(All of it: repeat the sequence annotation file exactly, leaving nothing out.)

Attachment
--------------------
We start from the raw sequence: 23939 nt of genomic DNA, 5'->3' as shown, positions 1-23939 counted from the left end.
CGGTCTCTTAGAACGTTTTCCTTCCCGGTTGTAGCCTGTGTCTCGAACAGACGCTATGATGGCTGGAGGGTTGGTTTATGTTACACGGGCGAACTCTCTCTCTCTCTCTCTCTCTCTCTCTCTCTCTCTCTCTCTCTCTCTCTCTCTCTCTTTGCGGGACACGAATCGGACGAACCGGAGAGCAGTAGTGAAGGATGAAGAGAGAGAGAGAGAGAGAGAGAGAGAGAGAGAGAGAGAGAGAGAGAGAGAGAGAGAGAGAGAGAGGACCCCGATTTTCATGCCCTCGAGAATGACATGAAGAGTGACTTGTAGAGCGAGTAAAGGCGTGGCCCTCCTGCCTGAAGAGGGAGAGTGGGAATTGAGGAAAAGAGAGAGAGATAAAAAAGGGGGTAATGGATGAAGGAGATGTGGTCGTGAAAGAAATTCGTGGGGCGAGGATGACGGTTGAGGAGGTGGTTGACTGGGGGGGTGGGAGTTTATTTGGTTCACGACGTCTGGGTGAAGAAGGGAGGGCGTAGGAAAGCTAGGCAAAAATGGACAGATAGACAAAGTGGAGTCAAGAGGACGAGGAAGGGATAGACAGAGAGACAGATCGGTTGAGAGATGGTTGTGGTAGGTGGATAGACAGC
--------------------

We start from the raw sequence: 23939 nt of genomic DNA, 5'->3' as shown, positions 1-23939 counted from the left end.
CGGTCTCTTAGAACGTTTTCCTTCCCGGTTGTAGCCTGTGTCTCGAACAGACGCTATGATGGCTGGAGGGTTGGTTTATGTTACACGGGCGAACTCTCTCTCTCTCTCTCTCTCTCTCTCTCTCTCTCTCTCTCTCTCTCTCTCTCTCTCTTTGCGGGACACGAATCGGACGAACCGGAGAGCAGTAGTGAAGGATGAAGAGAGAGAGAGAGAGAGAGAGAGAGAGAGAGAGAGAGAGAGAGAGAGAGAGAGAGAGAGAGAGAGGACCCCGATTTTCATGCCCTCGAGAATGACATGAAGAGTGACTTGTAGAGCGAGTAAAGGCGTGGCCCTCCTGCCTGAAGAGGGAGAGTGGGAATTGAGGAAAAGAGAGAGAGATAAAAAAGGGGGTAATGGATGAAGGAGATGTGGTCGTGAAAGAAATTCGTGGGGCGAGGATGACGGTTGAGGAGGTGGTTGACTGGGGGGGTGGGAGTTTATTTGGTTCACGACGTCTGGGTGAAGAAGGGAGGGCGTAGGAAAGCTAGGCAAAAATGGACAGATAGACAAAGTGGAGTCAAGAGGACGAGGAAGGGATAGACAGAGAGACAGATCGGTTGAGAGATGGTTGTGGTAGGTGGATAGACAGC